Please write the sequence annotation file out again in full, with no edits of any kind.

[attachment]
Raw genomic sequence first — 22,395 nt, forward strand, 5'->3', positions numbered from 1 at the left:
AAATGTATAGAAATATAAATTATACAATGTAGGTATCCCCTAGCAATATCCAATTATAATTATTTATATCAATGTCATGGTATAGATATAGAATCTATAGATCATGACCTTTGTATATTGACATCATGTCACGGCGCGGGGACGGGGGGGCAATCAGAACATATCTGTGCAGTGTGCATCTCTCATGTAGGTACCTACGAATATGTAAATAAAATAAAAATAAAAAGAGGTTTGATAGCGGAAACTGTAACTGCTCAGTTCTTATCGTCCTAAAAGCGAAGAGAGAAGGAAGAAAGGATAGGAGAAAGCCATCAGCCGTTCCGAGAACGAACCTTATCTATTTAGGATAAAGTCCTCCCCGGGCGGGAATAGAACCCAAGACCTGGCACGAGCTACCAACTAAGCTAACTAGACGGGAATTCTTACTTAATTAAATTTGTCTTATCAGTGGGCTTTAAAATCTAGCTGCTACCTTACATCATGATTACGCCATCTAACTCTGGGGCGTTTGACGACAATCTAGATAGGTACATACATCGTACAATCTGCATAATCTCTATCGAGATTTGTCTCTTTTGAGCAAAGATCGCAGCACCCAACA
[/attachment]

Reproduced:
Raw genomic sequence first — 22,395 nt, forward strand, 5'->3', positions numbered from 1 at the left:
AAATGTATAGAAATATAAATTATACAATGTAGGTATCCCCTAGCAATATCCAATTATAATTATTTATATCAATGTCATGGTATAGATATAGAATCTATAGATCATGACCTTTGTATATTGACATCATGTCACGGCGCGGGGACGGGGGGGCAATCAGAACATATCTGTGCAGTGTGCATCTCTCATGTAGGTACCTACGAATATGTAAATAAAATAAAAATAAAAAGAGGTTTGATAGCGGAAACTGTAACTGCTCAGTTCTTATCGTCCTAAAAGCGAAGAGAGAAGGAAGAAAGGATAGGAGAAAGCCATCAGCCGTTCCGAGAACGAACCTTATCTATTTAGGATAAAGTCCTCCCCGGGCGGGAATAGAACCCAAGACCTGGCACGAGCTACCAACTAAGCTAACTAGACGGGAATTCTTACTTAATTAAATTTGTCTTATCAGTGGGCTTTAAAATCTAGCTGCTACCTTACATCATGATTACGCCATCTAACTCTGGGGCGTTTGACGACAATCTAGATAGGTACATACATCGTACAATCTGCATAATCTCTATCGAGATTTGTCTCTTTTGAGCAAAGATCGCAGCACCCAACA